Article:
In 24 hours, troops killed more than 400 Iraqi soldiers near the airport, Rodgers reported. The cavalry destroyed at least nine tanks, 12 armored vehicles, and more than 30 trucks, he reported. (Aiding a wounded Iraqi)
There were no reported coalition casualties in the area.
Iraqis had tried to stop the U.S. advance by charging with dump trucks, pickup trucks and buses filled with Iraqi soldiers firing their weapons, according to reports from Rodgers. The Army called the soldier-filled vehicles "suicide buses."
U.S. tanks easily destroyed the Iraqi vehicles, he said. At least one of the buses blew up as if it had explosives inside. (Full story)
U.S. military officials have been concerned Iraq could unleash chemical weapons south of Baghdad as more coalition troops mass close to the city. Central Command's Brooks cautioned Friday that Iraq may have pulled weapons of mass destruction "into the Baghdad area."
Brooks said coalition forces found boxes of unidentified powder, liquid and other materials in an industrial facility near the city.
But a senior U.S. official familiar with initial testing told The Associated Press the materials were believed to be explosives.
Another site, found by special operations forces in western Iraq, appears to have been a training facility for handling chemical and biological weapons, Brooks said.
Iraq insists it has no such weapons.
Cheers and surrenders
Brooks said coalition forces control the roads leading in and out of northern Iraq as well as the route linking Baghdad with Tikrit, Saddam's ancestral home.
Hundreds of regular Republican Guard troops surrendered to U.S. Marines between Kut and Baghdad on Friday, U.S. Central Command said. One spokesman put that figure at 2,500.
As U.S. Marines marched toward the capital from the southeast, CNN's Jason Bellini, embedded with a unit at the forefront, said there were civilians cheering "Saddam bad, Bush good."
CNN's Martin Savidge, with the 1st Battalion, 7th Marines, said the convoy passed Iraqi military uniforms piled beside the road and abandoned tanks and artillery equipment -- evidence that Iraqi soldiers may have given up the fight and gone home.
Iraqi soldiers deserting their units in northern Iraq report low pay, little food, and executions of deserters who were caught, Human Rights Watch said Friday.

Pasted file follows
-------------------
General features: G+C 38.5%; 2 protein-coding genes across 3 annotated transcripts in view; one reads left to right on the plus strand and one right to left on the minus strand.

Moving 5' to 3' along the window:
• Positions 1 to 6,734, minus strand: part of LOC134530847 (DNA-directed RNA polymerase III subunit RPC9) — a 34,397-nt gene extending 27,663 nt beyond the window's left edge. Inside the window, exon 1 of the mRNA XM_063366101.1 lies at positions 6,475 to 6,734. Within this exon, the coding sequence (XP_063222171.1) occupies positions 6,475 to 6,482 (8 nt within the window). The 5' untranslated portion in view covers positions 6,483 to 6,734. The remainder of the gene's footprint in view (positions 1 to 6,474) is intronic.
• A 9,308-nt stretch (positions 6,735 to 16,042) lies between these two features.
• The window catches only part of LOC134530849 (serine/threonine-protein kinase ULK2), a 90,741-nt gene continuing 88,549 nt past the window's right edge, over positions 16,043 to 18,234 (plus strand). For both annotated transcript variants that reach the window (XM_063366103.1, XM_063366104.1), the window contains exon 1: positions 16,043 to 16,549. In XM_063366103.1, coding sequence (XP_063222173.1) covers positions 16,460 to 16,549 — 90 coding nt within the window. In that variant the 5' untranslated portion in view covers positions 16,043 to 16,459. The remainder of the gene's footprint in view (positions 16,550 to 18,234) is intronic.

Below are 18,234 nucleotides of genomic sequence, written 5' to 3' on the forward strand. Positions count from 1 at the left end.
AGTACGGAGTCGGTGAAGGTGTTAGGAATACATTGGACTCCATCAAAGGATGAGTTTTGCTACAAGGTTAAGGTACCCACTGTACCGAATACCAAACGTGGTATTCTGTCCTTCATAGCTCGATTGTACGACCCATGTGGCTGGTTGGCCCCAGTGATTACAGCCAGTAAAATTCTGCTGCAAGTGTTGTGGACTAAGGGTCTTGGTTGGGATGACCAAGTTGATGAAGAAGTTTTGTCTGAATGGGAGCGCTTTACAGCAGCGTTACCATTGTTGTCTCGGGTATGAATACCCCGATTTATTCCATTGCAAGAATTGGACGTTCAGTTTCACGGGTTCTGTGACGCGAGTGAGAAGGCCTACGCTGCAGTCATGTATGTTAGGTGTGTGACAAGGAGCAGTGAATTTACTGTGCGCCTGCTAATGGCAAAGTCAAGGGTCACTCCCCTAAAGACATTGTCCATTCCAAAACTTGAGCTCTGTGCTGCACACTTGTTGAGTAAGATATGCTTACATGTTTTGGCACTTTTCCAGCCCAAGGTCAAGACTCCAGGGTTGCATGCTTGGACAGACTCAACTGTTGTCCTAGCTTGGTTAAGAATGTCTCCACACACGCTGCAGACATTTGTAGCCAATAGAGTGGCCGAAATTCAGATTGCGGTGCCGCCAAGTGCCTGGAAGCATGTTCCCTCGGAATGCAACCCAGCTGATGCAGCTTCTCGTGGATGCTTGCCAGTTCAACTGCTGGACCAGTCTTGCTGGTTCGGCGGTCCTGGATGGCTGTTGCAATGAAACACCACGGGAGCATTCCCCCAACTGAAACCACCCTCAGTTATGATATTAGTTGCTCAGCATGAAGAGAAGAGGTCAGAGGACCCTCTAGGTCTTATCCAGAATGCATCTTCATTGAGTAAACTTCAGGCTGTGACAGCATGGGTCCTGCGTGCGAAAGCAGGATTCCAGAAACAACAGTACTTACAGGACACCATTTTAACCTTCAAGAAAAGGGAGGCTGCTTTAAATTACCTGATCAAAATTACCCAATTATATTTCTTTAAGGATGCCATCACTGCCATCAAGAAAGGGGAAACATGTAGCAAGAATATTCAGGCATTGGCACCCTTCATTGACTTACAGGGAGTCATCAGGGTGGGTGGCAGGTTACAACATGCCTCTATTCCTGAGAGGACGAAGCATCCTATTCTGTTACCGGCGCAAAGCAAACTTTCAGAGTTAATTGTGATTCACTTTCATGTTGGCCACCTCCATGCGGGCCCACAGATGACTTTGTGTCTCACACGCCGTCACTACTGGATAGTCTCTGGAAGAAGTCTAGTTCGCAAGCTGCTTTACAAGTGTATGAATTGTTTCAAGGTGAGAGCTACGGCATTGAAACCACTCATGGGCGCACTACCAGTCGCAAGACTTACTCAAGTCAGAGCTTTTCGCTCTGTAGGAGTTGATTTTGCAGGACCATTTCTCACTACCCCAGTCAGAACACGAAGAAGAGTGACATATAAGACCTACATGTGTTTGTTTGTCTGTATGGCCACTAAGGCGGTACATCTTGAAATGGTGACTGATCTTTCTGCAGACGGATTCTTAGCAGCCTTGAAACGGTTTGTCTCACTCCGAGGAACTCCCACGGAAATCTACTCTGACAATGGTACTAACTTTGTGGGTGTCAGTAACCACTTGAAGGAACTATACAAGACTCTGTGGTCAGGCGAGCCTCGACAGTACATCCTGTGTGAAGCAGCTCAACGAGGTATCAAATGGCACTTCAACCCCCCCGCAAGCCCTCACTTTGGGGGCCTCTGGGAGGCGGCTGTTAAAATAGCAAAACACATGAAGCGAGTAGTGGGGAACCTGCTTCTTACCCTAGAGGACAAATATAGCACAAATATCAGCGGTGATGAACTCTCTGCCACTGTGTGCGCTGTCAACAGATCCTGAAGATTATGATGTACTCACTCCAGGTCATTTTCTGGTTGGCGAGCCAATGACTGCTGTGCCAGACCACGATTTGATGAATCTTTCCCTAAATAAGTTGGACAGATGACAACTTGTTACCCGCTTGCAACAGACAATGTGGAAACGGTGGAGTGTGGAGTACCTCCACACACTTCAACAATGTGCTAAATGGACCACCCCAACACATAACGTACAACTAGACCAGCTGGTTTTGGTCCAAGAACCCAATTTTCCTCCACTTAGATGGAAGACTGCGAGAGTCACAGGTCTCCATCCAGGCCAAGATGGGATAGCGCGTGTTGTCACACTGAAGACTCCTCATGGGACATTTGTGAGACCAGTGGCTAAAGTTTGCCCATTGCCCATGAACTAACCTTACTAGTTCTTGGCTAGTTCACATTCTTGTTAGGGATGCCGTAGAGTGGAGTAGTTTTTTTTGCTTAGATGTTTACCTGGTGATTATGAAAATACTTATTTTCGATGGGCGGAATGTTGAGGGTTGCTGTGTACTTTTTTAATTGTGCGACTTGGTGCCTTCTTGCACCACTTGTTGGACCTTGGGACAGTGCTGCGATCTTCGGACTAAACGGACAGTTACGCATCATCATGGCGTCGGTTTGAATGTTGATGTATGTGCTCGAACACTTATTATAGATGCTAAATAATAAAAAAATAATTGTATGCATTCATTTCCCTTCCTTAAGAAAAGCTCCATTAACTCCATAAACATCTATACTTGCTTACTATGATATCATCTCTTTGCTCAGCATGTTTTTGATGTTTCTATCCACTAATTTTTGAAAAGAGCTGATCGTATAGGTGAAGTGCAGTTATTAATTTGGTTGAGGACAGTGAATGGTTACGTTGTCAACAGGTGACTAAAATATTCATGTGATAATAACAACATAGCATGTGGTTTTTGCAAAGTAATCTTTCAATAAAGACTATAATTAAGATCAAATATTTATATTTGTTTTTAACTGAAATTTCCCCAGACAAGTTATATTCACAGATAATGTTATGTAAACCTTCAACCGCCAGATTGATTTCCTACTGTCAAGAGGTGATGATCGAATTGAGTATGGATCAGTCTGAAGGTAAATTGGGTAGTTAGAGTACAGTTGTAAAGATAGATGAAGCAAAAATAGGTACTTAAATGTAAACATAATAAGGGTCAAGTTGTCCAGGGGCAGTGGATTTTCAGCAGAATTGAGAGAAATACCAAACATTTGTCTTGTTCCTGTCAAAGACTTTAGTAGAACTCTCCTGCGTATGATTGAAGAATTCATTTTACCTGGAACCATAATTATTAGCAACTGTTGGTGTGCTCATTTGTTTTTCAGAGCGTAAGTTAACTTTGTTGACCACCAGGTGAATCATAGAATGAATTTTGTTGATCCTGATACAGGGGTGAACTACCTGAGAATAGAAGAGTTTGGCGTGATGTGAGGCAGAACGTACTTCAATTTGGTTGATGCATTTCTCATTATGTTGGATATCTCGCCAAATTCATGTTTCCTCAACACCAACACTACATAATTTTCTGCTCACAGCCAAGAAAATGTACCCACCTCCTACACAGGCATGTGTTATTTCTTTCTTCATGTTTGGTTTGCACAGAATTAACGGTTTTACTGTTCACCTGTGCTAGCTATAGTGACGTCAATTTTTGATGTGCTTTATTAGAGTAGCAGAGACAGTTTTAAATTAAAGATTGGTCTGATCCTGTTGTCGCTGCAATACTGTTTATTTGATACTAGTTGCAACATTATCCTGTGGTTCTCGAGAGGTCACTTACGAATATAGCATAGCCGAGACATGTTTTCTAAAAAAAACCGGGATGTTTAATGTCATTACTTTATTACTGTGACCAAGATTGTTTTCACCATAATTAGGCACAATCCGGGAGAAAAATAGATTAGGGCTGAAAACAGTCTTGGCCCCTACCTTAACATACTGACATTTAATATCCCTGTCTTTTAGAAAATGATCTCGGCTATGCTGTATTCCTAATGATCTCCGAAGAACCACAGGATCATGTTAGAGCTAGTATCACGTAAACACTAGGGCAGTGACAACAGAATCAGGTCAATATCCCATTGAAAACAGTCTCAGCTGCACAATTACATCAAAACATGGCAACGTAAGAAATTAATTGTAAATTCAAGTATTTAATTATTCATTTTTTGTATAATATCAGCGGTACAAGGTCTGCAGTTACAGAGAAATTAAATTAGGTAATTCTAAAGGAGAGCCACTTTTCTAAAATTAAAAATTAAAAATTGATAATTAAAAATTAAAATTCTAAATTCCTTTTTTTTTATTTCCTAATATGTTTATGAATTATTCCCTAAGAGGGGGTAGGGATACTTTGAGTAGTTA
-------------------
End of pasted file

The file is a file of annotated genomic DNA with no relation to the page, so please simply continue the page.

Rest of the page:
It was believed to be the first independent report from deserting Iraqi soldiers since the war began.
The international human rights group interviewed 26 people who recently deserted the Iraqi military and sought sanctuary in Kurdish-controlled northern Iraq. Human Rights Watch said as many as 130 Iraqi deserters were being held by the Kurdish Democratic Party in Erbil, in northeastern Iraq.
Northwest of Baghdad, three coalition troops were killed and two were wounded Friday when a car bomb exploded at a checkpoint about 11 miles from the strategic Hadithah Dam, Central Command said.
The U.S. Central Command said a pregnant woman got out of a car and began "screaming in fear" at the checkpoint and the car exploded as the troops approached the vehicle. The woman and the car's driver were also killed. (Full story)
• The postwar, post-Saddam Interim Iraqi Authority envisioned by the White House would include a mix of Iraqi dissidents and exiles, Kurds and other ethnic groups from within Iraq but at no point would be solely administered by exiled Iraqis who have been angling for postwar power, senior administration officials told CNN. (Full story) (France, Germany and Russia)
• Two medical volunteers from the group Doctors Without Borders have been missing in Baghdad since Wednesday, the group announced Friday.
• Washington Post columnist and Atlantic Monthly editor at large Michael Kelly was the first American journalist to die in Iraq. Kelly was embedded with the U.S. 3rd Infantry Division and reportedly was killed in a Humvee accident Thursday night. (Full story)
• Burning Iraqi military vehicles, including a truck with the bodies of three Iraqi soldiers, littered the road heading east to Mosul after the northern Iraqi town of Khazar fell to Kurdish forces Friday. The town's capture came after more than a day of fighting between those forces -- known as Peshmerga -- and Iraqis firing artillery and mortars. U.S. special operations forces in white Land Rovers were seen spotting targets for laser-guided bombs. After several hours of U.S. bombing strikes, the Iraqi soldiers retreated and the Peshmerga moved in.
• An Iraqi man who helped U.S. Marines plan the rescue of 19-year-old American prisoner of war Jessica Lynch has been granted refugee status and described by the Marines as a "hero." (Full story)
CNN correspondents Martin Savidge, Walter Rodgers, Jane Arraf, Tom Mintier, Nic Robertson, Brent Sadler, Ben Wedeman and Barbara Starr, and producer Mike Mount, contributed to this report.